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       The Courier of the Ozarks, p.1
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           Byron A. Dunn
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The Courier of the Ozarks

  Produced by David Garcia, Mary Meehan and the OnlineDistributed Proofreading Team at (Thisfile was produced from images generously made availableby The Kentuckiana Digital Library)






  CHICAGO A. C. McCLURG & CO. 1912

  Copyright A. C. McCLURG & CO. 1912

  Published September, 1912


  _To the Loyal Men of Missouri, who as members of the militia did so much to save the State to the Union, this book is dedicated. History gives them scant notice, and the Federal government has failed to reward them as they deserve._

  "Follow the colors," he shouted.]


  During the year 1862, after the capture of Island No. 10 and New Madrid,no large armies operated in Missouri; but the State was the theater of adesperate guerrilla warfare, in which nearly or quite a hundred thousandmen took part. It was a warfare the magnitude of which, at the presenttime, is very little known; and its cruelty and barbarity make a bloodypage in the history of those times.

  This book is a story of this warfare. It is a story of adventure, ofhair-breadth escapes, and of daring deeds. In it the same charactersfigure as those in _With Lyon in Missouri_ and _The Scout of Pea Ridge_.It tells how our young heroes were instrumental in thwarting the greatconspiracy by which the Confederate government, by sending officers intothe State, and organizing the different guerrilla bands into companiesand regiments, was in hopes of wresting the State from Federal control.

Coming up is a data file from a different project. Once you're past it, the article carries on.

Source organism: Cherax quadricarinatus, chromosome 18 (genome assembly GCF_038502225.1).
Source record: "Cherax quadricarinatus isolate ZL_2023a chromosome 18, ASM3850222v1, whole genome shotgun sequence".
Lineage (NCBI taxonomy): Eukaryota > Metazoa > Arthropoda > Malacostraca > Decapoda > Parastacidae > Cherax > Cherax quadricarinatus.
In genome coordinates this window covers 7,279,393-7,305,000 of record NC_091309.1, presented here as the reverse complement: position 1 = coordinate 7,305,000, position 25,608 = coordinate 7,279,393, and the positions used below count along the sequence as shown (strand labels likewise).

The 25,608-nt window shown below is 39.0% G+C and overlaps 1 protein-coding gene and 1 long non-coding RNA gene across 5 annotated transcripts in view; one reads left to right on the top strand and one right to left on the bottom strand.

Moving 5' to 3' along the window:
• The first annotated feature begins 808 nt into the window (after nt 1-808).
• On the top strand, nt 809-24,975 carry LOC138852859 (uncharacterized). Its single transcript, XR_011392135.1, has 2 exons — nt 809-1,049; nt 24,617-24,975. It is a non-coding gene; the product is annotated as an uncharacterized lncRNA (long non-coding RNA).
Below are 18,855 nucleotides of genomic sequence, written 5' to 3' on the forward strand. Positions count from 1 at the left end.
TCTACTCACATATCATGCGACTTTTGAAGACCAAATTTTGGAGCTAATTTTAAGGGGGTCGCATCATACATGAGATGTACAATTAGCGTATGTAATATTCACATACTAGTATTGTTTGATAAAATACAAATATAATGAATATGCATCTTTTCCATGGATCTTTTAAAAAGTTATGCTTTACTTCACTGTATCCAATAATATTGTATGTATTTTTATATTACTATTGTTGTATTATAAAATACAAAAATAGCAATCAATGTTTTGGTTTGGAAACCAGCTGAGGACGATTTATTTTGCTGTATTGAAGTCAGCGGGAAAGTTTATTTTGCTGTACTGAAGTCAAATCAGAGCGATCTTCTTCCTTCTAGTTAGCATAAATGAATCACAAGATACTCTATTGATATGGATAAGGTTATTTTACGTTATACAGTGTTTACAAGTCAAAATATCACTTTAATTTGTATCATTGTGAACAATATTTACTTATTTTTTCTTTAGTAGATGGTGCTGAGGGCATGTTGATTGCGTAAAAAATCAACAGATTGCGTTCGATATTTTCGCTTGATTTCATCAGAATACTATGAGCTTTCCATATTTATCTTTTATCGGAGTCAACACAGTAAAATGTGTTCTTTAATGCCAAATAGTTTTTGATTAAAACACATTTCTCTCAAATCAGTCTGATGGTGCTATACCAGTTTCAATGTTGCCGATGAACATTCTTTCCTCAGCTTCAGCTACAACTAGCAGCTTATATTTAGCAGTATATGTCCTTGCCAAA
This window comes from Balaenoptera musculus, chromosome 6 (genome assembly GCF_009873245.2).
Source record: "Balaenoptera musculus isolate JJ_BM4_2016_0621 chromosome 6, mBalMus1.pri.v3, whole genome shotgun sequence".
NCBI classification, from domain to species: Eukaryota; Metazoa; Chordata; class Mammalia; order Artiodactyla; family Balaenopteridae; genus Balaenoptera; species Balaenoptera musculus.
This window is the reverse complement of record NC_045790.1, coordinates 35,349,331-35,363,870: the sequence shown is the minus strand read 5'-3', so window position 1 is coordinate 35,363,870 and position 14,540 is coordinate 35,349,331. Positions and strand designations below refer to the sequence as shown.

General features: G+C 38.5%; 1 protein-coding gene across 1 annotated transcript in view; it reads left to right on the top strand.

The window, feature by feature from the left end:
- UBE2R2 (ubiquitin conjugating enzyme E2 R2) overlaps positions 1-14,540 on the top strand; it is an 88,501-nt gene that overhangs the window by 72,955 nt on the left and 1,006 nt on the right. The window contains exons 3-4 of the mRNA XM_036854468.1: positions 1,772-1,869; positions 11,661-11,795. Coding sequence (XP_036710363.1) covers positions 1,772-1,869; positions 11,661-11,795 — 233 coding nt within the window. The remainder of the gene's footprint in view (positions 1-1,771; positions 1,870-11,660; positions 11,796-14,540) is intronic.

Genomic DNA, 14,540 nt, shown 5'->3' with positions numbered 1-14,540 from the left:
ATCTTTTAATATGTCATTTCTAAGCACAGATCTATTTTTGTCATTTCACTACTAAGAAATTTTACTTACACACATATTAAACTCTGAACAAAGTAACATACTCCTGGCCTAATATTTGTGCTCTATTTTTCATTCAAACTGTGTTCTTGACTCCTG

As in former books, history is closely followed.

  BYRON A. DUNN. Waukegan, Illinois. _August, 1912._




























  "Follow the colors," he shouted.

  "Halt the advance. Ambuscade!" gasped Harry.

  Down the street they rode at full speed.

  "You pretend to be men and call this war?"

  To catch the rider as he reeled from the saddle.

  Her revolver was pointed at his breast.

  He was looking into the muzzle of a revolver.

  An old man leaning on a staff.




  "Down! Bruno, down!"

  These words were uttered in a guarded whisper by a boy about seventeenyears of age, to a great dog that stood by his side.

  At the word of command, the dog crouched down, his whole body quiveringwith excitement. His master gently patted him on the head, andwhispered, "There, there, old fellow, don't get nervous. Our lives wouldnot be worth much, if we were discovered."

  The boy was lying full length on the ground, concealed in a densethicket, but from his point of vantage he had a full view of the roadwhich ran a few yards in front of him. This road ran north and south,and nearly in front of where he lay another road entered it, coming infrom the west.